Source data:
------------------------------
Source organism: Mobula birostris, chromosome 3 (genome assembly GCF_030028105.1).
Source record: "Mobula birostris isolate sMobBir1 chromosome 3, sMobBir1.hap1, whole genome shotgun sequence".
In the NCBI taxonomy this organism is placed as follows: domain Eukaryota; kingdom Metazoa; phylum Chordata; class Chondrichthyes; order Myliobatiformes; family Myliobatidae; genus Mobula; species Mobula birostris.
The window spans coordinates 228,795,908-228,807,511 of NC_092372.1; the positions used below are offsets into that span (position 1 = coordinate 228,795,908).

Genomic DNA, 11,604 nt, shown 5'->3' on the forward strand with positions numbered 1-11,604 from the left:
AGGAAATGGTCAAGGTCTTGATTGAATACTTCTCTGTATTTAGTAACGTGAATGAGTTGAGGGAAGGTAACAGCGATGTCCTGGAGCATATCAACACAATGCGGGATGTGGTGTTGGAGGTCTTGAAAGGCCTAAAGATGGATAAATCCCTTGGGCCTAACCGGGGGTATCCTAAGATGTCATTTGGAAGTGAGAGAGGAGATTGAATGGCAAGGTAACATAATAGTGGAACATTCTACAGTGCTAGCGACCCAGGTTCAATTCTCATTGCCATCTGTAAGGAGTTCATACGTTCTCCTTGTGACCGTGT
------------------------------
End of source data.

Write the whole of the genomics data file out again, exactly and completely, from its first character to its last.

Source organism: Mobula birostris, chromosome 3 (genome assembly GCF_030028105.1).
Source record: "Mobula birostris isolate sMobBir1 chromosome 3, sMobBir1.hap1, whole genome shotgun sequence".
In the NCBI taxonomy this organism is placed as follows: domain Eukaryota; kingdom Metazoa; phylum Chordata; class Chondrichthyes; order Myliobatiformes; family Myliobatidae; genus Mobula; species Mobula birostris.
The window spans coordinates 228,795,908-228,807,511 of NC_092372.1; the positions used below are offsets into that span (position 1 = coordinate 228,795,908).

Genomic DNA, 11,604 nt, shown 5'->3' on the forward strand with positions numbered 1-11,604 from the left:
AGGAAATGGTCAAGGTCTTGATTGAATACTTCTCTGTATTTAGTAACGTGAATGAGTTGAGGGAAGGTAACAGCGATGTCCTGGAGCATATCAACACAATGCGGGATGTGGTGTTGGAGGTCTTGAAAGGCCTAAAGATGGATAAATCCCTTGGGCCTAACCGGGGGTATCCTAAGATGTCATTTGGAAGTGAGAGAGGAGATTGAATGGCAAGGTAACATAATAGTGGAACATTCTACAGTGCTAGCGACCCAGGTTCAATTCTCATTGCCATCTGTAAGGAGTTCATACGTTCTCCTTGTGACCGTGT